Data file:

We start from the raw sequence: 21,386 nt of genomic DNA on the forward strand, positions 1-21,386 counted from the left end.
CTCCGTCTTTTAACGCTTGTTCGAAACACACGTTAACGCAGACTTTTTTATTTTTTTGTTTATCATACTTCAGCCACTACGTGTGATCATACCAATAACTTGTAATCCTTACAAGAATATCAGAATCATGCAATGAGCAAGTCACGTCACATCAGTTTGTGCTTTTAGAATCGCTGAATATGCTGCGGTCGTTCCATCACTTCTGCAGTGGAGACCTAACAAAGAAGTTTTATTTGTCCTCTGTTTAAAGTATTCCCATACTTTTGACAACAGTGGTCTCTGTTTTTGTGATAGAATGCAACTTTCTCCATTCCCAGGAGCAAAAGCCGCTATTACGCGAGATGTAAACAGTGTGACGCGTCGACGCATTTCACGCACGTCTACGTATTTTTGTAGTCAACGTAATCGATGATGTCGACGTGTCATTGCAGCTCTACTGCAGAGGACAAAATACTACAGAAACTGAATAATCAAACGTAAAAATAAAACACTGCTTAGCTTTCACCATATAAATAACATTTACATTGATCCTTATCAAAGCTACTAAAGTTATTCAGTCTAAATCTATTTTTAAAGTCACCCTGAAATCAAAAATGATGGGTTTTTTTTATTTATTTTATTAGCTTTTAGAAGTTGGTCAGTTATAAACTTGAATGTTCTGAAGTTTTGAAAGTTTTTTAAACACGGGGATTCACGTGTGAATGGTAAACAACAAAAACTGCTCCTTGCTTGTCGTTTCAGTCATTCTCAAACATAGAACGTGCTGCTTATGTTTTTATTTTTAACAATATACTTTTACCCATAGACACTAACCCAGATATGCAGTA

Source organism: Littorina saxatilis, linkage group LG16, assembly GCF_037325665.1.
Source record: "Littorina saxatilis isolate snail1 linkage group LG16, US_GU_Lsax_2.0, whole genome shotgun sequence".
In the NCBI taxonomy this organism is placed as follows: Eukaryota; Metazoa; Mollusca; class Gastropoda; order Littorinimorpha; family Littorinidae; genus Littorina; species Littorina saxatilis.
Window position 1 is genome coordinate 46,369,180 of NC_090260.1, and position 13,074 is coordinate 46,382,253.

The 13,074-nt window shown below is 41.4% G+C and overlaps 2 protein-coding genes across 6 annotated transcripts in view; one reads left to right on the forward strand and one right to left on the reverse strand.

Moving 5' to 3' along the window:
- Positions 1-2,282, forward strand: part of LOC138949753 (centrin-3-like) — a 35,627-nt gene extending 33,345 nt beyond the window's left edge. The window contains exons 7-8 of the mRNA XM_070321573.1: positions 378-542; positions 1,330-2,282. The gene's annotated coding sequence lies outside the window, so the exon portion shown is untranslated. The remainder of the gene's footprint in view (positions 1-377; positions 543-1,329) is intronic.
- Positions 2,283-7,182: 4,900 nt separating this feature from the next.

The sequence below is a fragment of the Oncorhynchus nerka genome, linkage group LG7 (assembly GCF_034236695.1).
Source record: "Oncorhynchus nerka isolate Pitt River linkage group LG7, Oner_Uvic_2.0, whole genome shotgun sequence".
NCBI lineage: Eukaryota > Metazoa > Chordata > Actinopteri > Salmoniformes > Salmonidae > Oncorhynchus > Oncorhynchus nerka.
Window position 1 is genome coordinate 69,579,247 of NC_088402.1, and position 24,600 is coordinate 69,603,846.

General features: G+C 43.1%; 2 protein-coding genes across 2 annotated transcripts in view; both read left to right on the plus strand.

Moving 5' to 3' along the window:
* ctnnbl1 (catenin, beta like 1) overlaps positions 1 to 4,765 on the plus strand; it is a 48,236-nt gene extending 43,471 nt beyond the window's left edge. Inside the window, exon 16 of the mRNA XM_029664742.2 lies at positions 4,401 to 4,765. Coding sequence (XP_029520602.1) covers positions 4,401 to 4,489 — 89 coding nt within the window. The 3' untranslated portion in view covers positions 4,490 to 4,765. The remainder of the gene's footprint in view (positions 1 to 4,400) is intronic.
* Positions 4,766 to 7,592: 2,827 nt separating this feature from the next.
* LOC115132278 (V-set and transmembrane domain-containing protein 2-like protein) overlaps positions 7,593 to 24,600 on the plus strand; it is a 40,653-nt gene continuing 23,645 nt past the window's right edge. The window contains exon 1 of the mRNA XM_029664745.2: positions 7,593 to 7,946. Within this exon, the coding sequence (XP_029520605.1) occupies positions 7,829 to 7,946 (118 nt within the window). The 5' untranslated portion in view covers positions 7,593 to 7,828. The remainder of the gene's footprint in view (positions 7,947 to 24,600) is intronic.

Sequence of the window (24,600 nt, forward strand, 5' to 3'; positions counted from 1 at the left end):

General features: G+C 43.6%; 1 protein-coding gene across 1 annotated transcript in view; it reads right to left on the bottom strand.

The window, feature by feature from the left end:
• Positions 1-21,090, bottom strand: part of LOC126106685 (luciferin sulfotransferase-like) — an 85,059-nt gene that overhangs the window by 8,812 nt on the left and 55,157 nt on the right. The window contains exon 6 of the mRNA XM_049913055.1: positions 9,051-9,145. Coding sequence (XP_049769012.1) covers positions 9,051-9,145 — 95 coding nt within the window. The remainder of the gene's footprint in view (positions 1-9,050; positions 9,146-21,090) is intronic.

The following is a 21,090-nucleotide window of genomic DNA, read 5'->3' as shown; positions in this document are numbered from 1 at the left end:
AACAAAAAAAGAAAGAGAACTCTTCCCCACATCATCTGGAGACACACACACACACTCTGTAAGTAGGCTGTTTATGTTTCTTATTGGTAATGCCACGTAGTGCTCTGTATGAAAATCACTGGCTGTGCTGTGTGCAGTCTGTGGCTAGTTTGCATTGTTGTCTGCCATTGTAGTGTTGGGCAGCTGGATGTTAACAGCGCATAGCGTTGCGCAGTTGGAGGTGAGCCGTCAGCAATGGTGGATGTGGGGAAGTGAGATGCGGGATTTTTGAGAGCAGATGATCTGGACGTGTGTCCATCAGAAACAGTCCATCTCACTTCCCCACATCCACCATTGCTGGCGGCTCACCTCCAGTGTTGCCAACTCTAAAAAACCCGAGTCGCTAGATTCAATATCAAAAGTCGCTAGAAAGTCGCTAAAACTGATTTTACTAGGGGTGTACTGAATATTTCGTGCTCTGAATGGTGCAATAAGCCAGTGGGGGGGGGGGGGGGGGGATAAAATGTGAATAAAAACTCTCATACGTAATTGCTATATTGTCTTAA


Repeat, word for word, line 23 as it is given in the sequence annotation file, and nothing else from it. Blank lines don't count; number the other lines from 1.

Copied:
• Positions 1-21,090, bottom strand: part of LOC126106685 (luciferin sulfotransferase-like) — an 85,059-nt gene that overhangs the window by 8,812 nt on the left and 55,157 nt on the right. The window contains exon 6 of the mRNA XM_049913055.1: positions 9,051-9,145. Coding sequence (XP_049769012.1) covers positions 9,051-9,145 — 95 coding nt within the window. The remainder of the gene's footprint in view (positions 1-9,050; positions 9,146-21,090) is intronic.